Monday, August 08, 2016

Lisbon and Obidos

Whenever there are claims that a place may be the most beautiful capital city, I’m skeptical. I admit this is largely because I’m not much of a city person. Whenever we visit a capital I tend to like to pass through as quickly as possible, and often it’s amazing I visit any at all. While Lisbon is still too much ‘city’ for me, it is a place I won’t hesitate to return to if the opportunity allows.

We weren’t there for more than a few hours, and I was more taken with the tiled buildings, and the view of the river than anything else, so am unable to report what the city has to offer. I would recommend a trip on the water to fully appreciate the expanse of the bridges.

The most famous of these is the one modelled on San Francisco’s Golden Gate bridge. 230 above the water, it is possible to view the cars passing overheard and it’s a good opportunity to make use of a camera with a good zoom function.

The bridge was originally called Salazar. These days its official name is the 25th April Bridge after the 1974 revolution, but some also refer to it as the Tagus Bridge (the waterfront lying along the River Tagus), or more simply, ‘The Bridge’.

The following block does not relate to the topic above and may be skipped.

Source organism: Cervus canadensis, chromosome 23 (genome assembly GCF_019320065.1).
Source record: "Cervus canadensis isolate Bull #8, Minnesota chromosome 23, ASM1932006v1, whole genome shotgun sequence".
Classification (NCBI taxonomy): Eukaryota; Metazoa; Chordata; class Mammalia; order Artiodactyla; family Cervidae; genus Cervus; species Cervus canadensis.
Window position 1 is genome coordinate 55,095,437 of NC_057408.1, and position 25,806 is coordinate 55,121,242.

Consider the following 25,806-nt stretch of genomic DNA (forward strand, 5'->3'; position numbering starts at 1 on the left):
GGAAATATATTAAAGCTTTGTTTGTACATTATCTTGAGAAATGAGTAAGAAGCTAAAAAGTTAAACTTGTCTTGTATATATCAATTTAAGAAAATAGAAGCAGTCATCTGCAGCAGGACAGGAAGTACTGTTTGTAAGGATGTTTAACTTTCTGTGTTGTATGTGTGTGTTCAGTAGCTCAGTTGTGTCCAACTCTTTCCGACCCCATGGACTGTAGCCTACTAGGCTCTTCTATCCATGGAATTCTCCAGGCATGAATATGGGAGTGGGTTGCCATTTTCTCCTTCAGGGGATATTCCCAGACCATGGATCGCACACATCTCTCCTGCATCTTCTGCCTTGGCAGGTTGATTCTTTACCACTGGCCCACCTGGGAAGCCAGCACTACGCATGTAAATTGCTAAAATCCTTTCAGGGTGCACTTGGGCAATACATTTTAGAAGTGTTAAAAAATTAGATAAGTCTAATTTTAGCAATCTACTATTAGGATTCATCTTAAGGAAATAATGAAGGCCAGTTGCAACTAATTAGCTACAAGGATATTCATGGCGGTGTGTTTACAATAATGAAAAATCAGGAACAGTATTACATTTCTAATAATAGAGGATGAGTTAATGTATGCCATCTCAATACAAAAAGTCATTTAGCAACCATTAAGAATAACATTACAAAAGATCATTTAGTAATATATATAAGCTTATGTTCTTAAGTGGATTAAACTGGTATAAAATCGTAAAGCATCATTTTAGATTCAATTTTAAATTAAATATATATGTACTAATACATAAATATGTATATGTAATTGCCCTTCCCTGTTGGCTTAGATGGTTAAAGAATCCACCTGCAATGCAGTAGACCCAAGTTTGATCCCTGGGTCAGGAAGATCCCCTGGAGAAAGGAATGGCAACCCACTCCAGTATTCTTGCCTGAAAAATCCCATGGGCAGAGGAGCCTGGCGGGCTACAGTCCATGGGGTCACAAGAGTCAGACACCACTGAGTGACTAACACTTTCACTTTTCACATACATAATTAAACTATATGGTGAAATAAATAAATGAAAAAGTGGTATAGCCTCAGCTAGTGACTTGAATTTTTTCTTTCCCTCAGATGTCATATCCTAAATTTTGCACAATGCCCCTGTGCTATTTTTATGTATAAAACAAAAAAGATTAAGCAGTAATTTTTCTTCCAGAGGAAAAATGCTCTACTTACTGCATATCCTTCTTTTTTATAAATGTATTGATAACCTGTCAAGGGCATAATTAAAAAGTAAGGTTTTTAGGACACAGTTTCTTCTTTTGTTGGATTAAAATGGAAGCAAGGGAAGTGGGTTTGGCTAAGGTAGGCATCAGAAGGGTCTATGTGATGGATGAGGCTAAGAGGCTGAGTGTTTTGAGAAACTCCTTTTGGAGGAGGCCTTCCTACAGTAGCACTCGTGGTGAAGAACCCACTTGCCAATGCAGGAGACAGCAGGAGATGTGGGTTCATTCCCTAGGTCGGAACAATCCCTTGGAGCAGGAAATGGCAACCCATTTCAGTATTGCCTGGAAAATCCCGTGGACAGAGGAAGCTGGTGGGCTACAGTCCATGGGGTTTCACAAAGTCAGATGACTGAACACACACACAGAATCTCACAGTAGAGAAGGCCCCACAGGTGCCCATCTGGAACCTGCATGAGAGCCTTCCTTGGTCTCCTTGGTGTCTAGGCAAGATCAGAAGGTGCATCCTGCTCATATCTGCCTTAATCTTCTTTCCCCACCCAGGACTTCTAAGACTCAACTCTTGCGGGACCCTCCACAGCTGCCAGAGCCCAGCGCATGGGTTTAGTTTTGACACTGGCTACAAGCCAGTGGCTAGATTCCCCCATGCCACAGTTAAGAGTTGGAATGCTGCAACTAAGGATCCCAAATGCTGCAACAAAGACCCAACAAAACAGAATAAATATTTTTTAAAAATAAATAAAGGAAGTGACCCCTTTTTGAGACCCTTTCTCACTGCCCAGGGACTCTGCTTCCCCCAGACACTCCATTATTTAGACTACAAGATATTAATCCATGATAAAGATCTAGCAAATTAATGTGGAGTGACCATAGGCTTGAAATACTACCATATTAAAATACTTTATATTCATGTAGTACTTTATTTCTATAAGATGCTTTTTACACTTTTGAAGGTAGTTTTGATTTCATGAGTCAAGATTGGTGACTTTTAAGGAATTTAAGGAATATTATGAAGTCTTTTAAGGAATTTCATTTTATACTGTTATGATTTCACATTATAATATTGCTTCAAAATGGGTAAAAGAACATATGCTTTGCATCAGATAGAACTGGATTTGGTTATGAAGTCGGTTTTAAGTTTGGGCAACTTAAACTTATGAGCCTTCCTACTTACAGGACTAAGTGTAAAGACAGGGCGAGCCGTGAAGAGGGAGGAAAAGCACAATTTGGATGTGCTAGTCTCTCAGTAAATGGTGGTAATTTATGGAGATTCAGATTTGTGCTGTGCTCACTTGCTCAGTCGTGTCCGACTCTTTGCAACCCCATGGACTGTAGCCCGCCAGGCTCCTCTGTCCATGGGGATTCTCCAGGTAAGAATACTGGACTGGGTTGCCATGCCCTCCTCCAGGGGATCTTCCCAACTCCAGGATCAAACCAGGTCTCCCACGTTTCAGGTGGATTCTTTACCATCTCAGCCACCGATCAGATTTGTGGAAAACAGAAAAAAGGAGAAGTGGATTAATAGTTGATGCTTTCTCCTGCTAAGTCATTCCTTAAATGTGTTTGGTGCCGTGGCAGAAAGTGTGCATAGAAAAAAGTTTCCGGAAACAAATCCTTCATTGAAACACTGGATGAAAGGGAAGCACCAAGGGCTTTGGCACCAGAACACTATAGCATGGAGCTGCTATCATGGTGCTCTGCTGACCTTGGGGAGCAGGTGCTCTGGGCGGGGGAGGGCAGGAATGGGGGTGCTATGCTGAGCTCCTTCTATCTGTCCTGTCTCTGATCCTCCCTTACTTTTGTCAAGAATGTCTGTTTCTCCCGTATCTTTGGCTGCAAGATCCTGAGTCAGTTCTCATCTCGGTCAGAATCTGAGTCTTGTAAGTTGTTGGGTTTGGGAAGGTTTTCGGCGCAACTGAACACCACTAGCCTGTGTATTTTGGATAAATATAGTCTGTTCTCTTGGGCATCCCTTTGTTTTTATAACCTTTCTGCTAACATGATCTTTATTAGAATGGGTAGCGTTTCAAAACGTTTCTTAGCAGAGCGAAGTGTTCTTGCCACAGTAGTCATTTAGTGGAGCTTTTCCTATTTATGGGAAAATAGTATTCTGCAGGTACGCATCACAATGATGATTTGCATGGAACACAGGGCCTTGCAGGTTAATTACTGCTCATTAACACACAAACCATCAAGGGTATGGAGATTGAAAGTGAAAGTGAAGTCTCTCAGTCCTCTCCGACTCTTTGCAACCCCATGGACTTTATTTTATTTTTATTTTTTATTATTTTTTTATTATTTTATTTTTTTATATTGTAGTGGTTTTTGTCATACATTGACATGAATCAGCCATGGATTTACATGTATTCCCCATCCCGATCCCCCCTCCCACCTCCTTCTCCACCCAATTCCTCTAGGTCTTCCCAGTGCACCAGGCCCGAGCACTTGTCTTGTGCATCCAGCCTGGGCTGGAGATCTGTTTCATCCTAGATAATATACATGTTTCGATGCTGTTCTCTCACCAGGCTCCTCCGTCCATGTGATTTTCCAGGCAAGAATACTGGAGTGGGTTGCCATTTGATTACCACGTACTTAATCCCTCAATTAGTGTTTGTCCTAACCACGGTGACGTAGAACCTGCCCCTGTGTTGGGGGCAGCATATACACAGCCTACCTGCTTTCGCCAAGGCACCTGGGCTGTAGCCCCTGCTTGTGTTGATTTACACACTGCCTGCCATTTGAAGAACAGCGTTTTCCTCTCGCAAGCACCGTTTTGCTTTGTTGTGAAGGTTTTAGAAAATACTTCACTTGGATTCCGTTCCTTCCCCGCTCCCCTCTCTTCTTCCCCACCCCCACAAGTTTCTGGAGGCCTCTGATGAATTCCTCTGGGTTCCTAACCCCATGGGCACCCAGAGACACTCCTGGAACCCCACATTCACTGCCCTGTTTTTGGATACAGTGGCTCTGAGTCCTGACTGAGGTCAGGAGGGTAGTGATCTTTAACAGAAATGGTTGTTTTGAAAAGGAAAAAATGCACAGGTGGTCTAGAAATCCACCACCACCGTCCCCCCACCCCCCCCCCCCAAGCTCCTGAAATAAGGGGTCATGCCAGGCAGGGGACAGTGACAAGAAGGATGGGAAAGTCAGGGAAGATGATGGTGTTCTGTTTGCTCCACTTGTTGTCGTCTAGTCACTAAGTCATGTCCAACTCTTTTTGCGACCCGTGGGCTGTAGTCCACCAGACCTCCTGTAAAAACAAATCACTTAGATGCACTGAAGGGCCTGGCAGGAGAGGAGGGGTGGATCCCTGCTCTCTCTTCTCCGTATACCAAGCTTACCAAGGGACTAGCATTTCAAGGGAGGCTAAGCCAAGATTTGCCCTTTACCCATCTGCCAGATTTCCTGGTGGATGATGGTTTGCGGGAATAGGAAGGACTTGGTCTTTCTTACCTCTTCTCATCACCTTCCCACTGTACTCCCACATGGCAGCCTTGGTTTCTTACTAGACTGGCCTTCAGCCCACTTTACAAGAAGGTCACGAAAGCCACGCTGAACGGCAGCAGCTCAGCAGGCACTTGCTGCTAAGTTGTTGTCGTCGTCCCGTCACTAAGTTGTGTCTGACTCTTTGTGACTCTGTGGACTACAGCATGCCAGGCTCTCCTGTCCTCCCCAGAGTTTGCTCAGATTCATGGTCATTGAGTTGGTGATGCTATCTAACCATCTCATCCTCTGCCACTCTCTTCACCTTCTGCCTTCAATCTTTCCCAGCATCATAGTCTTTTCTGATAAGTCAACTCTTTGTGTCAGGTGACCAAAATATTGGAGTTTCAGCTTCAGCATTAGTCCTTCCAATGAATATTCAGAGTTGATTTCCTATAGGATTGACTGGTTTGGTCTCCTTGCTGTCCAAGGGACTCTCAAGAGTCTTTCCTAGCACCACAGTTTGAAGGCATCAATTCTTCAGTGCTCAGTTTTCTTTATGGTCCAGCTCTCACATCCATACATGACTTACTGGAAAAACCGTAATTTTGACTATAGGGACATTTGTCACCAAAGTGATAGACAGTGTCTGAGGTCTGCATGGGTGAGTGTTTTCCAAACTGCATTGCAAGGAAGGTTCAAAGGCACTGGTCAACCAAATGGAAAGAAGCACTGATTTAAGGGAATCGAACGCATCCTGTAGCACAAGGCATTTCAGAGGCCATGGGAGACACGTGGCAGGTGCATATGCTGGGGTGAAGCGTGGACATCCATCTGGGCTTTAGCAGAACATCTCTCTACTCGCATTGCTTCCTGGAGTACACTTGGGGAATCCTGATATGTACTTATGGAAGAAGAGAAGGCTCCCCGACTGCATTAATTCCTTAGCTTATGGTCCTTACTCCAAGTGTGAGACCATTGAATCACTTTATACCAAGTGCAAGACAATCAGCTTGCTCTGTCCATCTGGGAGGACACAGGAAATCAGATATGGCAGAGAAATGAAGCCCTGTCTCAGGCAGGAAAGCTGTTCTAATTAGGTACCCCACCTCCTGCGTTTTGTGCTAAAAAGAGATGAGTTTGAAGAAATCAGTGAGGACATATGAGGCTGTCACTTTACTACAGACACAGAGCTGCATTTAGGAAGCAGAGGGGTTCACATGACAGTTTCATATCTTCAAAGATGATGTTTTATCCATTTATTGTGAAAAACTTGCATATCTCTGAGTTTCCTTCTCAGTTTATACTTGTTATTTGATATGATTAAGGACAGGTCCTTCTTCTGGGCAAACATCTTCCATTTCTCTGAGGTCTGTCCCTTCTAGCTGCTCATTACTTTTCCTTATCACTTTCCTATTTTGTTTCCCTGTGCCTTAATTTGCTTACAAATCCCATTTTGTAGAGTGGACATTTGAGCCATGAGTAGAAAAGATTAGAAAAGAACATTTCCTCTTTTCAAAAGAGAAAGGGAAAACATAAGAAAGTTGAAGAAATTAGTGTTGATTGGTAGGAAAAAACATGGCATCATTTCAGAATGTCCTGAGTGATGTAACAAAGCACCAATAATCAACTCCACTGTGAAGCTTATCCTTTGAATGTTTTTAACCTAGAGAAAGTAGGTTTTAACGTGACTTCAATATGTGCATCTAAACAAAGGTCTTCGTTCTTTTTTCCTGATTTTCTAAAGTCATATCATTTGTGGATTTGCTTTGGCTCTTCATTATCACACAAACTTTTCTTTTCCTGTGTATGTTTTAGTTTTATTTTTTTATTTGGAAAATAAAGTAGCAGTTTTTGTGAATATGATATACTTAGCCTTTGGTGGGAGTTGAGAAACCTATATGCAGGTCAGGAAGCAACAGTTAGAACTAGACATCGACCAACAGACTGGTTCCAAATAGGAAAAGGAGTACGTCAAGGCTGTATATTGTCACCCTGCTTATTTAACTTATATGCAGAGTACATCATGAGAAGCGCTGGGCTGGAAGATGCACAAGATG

On one side stands the towering statue of Christ, resembling the one in Rio de Janeiro, this one paid for by the women of Portugal to give thanks their men were not involved in the Second World War. The plinth is 270 feet high served by a lift and steps and a promise of a good view. The statue is 90 feet high. I struggled to get this shot of the statue, bridge and boat, taking several and hoping for the best. I got the shot I wanted.

Thought to have been found by Ulysses, during its history Lisbon has been occupied by both the Romans, and the Moors, taken by English Crusaders who assisted the King of Portugal. This history is far more complex than I’m stating in a couple of sentences but is useful to bare in mind when viewing much of the architecture.

There’s much to see and do beyond Lisbon and I can think of several places we heard about that tempt us to return. We had the chance to visit only one outlying area and so chose Obidos.

Though busy with tourists if you’re looking for a picture postcard it’s a good choice. With it’s towering 12th century castle ramparts around a walled city of bright colours and cobbled streets, it’s a romantic spot.